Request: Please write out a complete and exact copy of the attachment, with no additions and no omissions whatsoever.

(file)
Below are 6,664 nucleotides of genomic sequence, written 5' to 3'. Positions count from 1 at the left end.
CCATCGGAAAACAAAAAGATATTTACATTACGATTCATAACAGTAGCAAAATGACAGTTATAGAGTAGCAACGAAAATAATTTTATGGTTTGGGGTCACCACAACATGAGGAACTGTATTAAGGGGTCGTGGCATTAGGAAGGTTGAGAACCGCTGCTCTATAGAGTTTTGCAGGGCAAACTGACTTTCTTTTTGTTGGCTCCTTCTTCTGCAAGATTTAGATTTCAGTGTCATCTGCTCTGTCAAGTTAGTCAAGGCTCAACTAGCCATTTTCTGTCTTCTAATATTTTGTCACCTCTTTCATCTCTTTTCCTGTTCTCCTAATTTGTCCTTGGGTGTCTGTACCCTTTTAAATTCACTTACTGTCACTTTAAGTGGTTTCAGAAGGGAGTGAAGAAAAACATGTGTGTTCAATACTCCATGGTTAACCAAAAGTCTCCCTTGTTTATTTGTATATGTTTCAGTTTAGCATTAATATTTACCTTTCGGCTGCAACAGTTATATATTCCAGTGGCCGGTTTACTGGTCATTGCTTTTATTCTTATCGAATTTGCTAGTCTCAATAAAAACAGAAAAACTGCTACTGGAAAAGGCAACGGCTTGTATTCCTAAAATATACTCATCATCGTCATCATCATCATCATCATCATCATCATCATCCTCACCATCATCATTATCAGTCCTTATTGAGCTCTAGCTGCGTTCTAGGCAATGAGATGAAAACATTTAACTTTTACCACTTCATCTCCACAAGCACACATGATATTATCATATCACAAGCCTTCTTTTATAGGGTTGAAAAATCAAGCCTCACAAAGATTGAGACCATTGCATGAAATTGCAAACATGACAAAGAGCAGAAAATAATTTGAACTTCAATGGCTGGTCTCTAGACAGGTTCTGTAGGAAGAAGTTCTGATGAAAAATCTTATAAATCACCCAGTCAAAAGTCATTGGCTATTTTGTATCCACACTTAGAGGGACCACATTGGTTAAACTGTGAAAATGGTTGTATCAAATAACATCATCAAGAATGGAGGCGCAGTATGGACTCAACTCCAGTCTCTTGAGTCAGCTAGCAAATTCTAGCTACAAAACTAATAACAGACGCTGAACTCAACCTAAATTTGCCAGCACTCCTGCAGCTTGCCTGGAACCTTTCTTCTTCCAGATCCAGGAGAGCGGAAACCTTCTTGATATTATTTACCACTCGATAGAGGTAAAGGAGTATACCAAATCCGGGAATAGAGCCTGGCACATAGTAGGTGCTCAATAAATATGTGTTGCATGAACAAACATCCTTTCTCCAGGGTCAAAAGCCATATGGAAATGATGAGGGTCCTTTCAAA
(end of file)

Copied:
Below are 6,664 nucleotides of genomic sequence, written 5' to 3'. Positions count from 1 at the left end.
CCATCGGAAAACAAAAAGATATTTACATTACGATTCATAACAGTAGCAAAATGACAGTTATAGAGTAGCAACGAAAATAATTTTATGGTTTGGGGTCACCACAACATGAGGAACTGTATTAAGGGGTCGTGGCATTAGGAAGGTTGAGAACCGCTGCTCTATAGAGTTTTGCAGGGCAAACTGACTTTCTTTTTGTTGGCTCCTTCTTCTGCAAGATTTAGATTTCAGTGTCATCTGCTCTGTCAAGTTAGTCAAGGCTCAACTAGCCATTTTCTGTCTTCTAATATTTTGTCACCTCTTTCATCTCTTTTCCTGTTCTCCTAATTTGTCCTTGGGTGTCTGTACCCTTTTAAATTCACTTACTGTCACTTTAAGTGGTTTCAGAAGGGAGTGAAGAAAAACATGTGTGTTCAATACTCCATGGTTAACCAAAAGTCTCCCTTGTTTATTTGTATATGTTTCAGTTTAGCATTAATATTTACCTTTCGGCTGCAACAGTTATATATTCCAGTGGCCGGTTTACTGGTCATTGCTTTTATTCTTATCGAATTTGCTAGTCTCAATAAAAACAGAAAAACTGCTACTGGAAAAGGCAACGGCTTGTATTCCTAAAATATACTCATCATCGTCATCATCATCATCATCATCATCATCATCATCCTCACCATCATCATTATCAGTCCTTATTGAGCTCTAGCTGCGTTCTAGGCAATGAGATGAAAACATTTAACTTTTACCACTTCATCTCCACAAGCACACATGATATTATCATATCACAAGCCTTCTTTTATAGGGTTGAAAAATCAAGCCTCACAAAGATTGAGACCATTGCATGAAATTGCAAACATGACAAAGAGCAGAAAATAATTTGAACTTCAATGGCTGGTCTCTAGACAGGTTCTGTAGGAAGAAGTTCTGATGAAAAATCTTATAAATCACCCAGTCAAAAGTCATTGGCTATTTTGTATCCACACTTAGAGGGACCACATTGGTTAAACTGTGAAAATGGTTGTATCAAATAACATCATCAAGAATGGAGGCGCAGTATGGACTCAACTCCAGTCTCTTGAGTCAGCTAGCAAATTCTAGCTACAAAACTAATAACAGACGCTGAACTCAACCTAAATTTGCCAGCACTCCTGCAGCTTGCCTGGAACCTTTCTTCTTCCAGATCCAGGAGAGCGGAAACCTTCTTGATATTATTTACCACTCGATAGAGGTAAAGGAGTATACCAAATCCGGGAATAGAGCCTGGCACATAGTAGGTGCTCAATAAATATGTGTTGCATGAACAAACATCCTTTCTCCAGGGTCAAAAGCCATATGGAAATGATGAGGGTCCTTTCAAA